By: Kevin Rousseau - Kevin's Articles are Sponsored by
October 17, 2004

NFL notes: Don't be surprised if Deatrich Wise Jr., Derek Rivers rise up for Patriots
New Patriots DL Danny Shelton preps to hit the hill
Patriots center David Andrews excited with his new Georgia Bulldog teammates
Patriots notebook: Patriots hold bonding time at Children’s Hospital
Guregian: Patriots Hall of Famer Matt Light says there’s more to being a successful offensive lineman than the measurables

How can you be a fan of both the Red Sox and Patriots yet feel completely opposite about your team's chances late in a game?

As a Red Sox fan, you are just waiting for the other shoe to drop. Every year, you think that Lucy is really going to hold the football down instead of always yanking it away at the last minute. Yet as a Patriots fan, your heart might have been racing a little fast there in the fourth quarter against the Seahawks; but deep down, you knew that the Patriots were going to pull it out, didn't you?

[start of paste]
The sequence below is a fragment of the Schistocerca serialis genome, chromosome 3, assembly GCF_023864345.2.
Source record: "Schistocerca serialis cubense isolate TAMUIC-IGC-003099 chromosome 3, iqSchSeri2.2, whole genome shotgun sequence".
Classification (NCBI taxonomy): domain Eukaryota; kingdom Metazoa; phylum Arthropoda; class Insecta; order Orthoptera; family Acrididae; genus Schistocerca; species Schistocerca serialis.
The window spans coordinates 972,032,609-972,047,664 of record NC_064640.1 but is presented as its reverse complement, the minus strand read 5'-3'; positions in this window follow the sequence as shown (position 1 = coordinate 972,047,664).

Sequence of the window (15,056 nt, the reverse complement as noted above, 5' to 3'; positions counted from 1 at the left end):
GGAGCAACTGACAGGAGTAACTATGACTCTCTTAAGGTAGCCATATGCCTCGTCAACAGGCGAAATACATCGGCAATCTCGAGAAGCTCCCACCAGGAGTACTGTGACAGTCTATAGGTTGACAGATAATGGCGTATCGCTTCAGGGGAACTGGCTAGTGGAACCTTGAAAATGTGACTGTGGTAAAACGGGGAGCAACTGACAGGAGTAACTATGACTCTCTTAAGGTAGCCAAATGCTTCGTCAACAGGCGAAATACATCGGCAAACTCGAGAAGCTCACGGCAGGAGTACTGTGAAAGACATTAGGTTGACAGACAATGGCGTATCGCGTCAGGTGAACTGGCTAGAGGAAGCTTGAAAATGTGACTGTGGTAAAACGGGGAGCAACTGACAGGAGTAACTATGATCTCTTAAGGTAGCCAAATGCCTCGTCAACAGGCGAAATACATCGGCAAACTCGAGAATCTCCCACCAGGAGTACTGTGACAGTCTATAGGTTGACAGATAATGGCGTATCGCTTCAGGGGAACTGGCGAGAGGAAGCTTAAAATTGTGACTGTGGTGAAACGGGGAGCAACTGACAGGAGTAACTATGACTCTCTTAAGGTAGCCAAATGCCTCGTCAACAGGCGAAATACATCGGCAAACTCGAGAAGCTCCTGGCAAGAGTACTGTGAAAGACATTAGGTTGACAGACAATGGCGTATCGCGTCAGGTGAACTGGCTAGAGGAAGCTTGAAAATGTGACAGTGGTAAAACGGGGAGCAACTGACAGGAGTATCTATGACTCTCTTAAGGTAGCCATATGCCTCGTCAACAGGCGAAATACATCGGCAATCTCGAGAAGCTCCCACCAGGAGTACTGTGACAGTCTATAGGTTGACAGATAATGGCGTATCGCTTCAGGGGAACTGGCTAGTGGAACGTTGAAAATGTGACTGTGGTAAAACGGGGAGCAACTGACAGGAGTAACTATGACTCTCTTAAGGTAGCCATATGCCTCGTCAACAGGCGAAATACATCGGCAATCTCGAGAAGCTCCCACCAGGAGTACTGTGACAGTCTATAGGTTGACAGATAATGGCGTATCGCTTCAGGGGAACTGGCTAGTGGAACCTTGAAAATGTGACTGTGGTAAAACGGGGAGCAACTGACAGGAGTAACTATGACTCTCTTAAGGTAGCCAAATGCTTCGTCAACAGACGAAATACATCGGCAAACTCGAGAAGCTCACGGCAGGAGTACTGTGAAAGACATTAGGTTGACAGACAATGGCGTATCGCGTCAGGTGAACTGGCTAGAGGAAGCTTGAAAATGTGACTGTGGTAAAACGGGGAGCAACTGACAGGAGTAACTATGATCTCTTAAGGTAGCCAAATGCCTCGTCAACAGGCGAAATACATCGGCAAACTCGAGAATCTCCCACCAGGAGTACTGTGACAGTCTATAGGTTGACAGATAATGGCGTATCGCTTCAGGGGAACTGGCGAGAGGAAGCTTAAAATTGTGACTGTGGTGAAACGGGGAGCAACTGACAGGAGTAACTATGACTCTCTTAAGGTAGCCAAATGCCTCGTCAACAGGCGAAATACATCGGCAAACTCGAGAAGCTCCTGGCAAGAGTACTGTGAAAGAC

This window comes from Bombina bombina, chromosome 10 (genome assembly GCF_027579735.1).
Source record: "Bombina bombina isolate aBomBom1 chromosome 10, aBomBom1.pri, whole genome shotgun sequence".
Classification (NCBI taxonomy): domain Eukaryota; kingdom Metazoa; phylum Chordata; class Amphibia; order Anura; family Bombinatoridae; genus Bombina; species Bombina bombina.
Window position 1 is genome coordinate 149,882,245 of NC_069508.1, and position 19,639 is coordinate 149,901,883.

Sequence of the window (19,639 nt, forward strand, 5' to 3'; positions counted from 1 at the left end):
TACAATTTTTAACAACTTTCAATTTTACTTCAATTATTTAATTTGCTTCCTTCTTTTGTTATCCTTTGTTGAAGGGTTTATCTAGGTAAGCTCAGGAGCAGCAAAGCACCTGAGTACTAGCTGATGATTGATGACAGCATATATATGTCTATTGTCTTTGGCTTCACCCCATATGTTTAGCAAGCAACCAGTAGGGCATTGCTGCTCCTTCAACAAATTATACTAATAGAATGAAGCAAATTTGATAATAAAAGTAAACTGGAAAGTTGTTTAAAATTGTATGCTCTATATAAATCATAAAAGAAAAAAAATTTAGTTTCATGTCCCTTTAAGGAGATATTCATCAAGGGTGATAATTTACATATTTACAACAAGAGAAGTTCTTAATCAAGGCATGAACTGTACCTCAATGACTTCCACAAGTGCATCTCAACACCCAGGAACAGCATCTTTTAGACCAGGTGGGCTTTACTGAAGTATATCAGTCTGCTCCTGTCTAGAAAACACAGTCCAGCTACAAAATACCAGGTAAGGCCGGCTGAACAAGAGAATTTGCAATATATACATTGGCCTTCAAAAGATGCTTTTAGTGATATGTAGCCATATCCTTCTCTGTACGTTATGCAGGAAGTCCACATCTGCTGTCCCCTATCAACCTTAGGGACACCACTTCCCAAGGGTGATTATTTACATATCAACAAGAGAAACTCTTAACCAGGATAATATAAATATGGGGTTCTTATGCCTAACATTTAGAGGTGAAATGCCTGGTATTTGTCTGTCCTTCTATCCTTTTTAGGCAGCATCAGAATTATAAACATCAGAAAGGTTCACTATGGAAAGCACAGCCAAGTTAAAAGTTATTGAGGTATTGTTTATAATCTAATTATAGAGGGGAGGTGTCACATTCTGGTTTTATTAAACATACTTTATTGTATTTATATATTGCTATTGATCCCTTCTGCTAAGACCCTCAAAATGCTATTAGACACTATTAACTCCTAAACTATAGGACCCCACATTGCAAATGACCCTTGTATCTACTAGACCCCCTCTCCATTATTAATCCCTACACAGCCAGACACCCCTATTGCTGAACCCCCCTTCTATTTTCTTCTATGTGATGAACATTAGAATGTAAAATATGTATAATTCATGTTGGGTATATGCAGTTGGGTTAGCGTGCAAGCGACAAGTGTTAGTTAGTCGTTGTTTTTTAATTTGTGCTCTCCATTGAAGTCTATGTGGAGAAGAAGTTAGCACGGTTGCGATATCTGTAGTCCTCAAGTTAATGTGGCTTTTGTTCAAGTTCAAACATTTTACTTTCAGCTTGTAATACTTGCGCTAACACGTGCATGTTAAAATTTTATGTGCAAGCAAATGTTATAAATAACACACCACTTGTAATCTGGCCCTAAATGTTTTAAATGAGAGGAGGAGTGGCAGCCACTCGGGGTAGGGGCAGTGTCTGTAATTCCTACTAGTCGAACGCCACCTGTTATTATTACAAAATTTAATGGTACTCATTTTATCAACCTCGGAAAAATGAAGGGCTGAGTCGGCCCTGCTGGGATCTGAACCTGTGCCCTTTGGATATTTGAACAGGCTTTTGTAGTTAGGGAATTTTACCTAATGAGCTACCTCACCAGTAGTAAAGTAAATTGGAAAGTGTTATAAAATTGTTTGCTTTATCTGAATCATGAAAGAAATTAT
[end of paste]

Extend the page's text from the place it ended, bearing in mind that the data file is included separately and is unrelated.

If Seattle is indeed one of the top four teams in the NFL right now-and there is no reason to believe they aren't after Sunday-then the Patriots have acquitted themselves nicely so far this season with home wins against the Colts and Seahawks. And their modus operandi continues to be that they just make those three or four big plays late in a game that determine just who wins.

This week's Exhibit A in this historic study of work is Tom Brady's 3rd down, 48-yard completion to Bethel Johnson that sealed the game. Johnson-who was a coach's scratch the week before-started the decisive drive by taking his first solid kick return of the day to the Patriots 37 yard-line. Johnson's late game heroics proved once again that this is a team that never calls on just one or two guys to win the game. It's always a new hero with this crew, isn't it?

But it's not just Johnson who gets a gold star on that play. Brady did what he always does when the game is on the line. And don't forget the offensive line and tight ends that gave Brady the time he needed to heave the ball downfield.